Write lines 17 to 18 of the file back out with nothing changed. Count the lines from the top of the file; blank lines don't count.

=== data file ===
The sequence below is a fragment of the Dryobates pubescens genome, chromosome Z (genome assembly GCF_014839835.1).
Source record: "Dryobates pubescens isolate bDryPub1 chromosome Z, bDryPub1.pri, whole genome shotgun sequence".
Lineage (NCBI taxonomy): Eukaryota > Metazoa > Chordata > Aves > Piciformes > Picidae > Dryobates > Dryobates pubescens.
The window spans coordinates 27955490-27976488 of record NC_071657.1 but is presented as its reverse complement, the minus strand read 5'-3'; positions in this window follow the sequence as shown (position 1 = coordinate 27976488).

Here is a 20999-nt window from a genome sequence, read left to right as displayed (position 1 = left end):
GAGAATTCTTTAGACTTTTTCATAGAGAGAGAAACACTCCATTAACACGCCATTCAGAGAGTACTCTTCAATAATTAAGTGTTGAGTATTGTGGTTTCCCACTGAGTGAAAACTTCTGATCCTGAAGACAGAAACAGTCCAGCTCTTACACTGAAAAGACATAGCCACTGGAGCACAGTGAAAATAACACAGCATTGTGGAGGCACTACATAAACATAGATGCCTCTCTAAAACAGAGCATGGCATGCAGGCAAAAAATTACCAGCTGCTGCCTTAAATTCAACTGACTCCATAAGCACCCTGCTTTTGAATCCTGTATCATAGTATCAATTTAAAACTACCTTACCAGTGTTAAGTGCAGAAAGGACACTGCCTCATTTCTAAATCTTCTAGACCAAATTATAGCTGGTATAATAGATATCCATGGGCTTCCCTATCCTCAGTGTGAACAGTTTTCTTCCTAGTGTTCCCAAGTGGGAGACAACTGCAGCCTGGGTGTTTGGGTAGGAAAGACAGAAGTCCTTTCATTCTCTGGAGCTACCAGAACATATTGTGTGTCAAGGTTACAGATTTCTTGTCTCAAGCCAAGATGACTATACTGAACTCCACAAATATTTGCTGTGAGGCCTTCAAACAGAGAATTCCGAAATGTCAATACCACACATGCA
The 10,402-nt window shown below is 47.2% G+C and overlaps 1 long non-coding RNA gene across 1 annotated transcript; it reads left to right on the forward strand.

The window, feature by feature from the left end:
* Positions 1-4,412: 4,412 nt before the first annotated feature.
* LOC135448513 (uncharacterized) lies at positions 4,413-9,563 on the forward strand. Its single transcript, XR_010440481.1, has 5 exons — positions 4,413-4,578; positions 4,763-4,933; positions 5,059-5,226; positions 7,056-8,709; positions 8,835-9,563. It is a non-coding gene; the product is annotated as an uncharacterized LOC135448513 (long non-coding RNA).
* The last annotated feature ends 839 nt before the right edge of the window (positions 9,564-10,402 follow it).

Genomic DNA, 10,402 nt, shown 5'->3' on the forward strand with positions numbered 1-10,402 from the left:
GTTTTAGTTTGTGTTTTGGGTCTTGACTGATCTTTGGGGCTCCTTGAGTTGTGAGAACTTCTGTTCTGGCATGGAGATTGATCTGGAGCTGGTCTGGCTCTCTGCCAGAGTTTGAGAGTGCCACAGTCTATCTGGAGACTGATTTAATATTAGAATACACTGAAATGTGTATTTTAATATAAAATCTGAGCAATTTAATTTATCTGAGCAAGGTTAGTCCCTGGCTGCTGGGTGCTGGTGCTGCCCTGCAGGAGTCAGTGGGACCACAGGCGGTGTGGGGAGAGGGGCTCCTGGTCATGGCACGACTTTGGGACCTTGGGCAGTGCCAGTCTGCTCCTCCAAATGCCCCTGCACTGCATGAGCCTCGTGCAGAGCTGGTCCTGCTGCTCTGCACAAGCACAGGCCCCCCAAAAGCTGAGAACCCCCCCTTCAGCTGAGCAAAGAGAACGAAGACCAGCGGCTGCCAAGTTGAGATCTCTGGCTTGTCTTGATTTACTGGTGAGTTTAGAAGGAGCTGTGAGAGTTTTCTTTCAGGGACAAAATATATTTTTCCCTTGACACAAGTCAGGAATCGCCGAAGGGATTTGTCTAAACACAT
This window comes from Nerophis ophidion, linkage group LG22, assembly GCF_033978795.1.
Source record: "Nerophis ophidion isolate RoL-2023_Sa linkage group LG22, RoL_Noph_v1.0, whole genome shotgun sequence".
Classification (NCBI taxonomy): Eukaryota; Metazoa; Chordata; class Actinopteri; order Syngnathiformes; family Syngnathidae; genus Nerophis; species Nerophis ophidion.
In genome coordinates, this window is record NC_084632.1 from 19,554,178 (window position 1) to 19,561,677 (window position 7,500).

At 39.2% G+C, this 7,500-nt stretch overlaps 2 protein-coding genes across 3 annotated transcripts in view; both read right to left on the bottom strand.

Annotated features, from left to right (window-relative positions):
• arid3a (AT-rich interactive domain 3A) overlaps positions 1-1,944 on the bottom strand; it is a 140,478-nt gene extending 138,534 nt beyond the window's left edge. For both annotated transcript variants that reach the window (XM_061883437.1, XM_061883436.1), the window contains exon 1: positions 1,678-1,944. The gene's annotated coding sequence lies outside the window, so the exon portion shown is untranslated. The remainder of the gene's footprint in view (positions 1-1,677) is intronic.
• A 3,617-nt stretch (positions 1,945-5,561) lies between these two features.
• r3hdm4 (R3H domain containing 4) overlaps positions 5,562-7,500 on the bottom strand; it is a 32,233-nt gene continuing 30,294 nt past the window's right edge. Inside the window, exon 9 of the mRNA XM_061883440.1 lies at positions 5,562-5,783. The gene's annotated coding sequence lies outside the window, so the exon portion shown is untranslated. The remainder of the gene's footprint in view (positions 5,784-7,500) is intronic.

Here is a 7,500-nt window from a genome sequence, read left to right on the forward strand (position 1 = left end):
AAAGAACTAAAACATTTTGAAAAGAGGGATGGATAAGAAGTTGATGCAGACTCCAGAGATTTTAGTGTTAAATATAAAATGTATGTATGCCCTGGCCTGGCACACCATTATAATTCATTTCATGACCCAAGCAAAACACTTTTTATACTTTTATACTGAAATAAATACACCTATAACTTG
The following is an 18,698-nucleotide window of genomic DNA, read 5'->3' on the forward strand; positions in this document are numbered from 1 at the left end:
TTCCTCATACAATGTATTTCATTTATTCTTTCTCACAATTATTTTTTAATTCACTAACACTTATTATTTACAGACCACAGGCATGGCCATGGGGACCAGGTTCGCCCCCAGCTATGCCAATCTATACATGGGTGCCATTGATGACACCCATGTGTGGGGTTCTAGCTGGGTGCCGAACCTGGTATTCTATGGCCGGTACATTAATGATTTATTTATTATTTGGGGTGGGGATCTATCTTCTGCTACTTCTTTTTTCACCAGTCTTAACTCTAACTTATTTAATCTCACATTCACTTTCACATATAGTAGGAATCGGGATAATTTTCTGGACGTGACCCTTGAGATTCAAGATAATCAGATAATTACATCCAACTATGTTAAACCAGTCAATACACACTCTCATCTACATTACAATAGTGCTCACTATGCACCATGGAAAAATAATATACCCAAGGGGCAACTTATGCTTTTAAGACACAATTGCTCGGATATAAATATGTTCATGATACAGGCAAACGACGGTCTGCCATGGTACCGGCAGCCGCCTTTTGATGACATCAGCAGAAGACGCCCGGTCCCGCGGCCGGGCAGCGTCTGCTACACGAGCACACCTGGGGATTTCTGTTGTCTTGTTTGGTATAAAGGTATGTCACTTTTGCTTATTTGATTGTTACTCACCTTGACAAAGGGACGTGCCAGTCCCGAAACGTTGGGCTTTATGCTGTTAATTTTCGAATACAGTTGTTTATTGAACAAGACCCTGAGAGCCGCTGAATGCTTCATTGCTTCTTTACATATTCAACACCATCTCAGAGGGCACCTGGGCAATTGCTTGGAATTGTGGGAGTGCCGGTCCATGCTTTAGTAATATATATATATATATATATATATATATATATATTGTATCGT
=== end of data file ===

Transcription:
In genome coordinates, this window is record NC_084632.1 from 19,554,178 (window position 1) to 19,561,677 (window position 7,500).

At 39.2% G+C, this 7,500-nt stretch overlaps 2 protein-coding genes across 3 annotated transcripts in view; both read right to left on the bottom strand.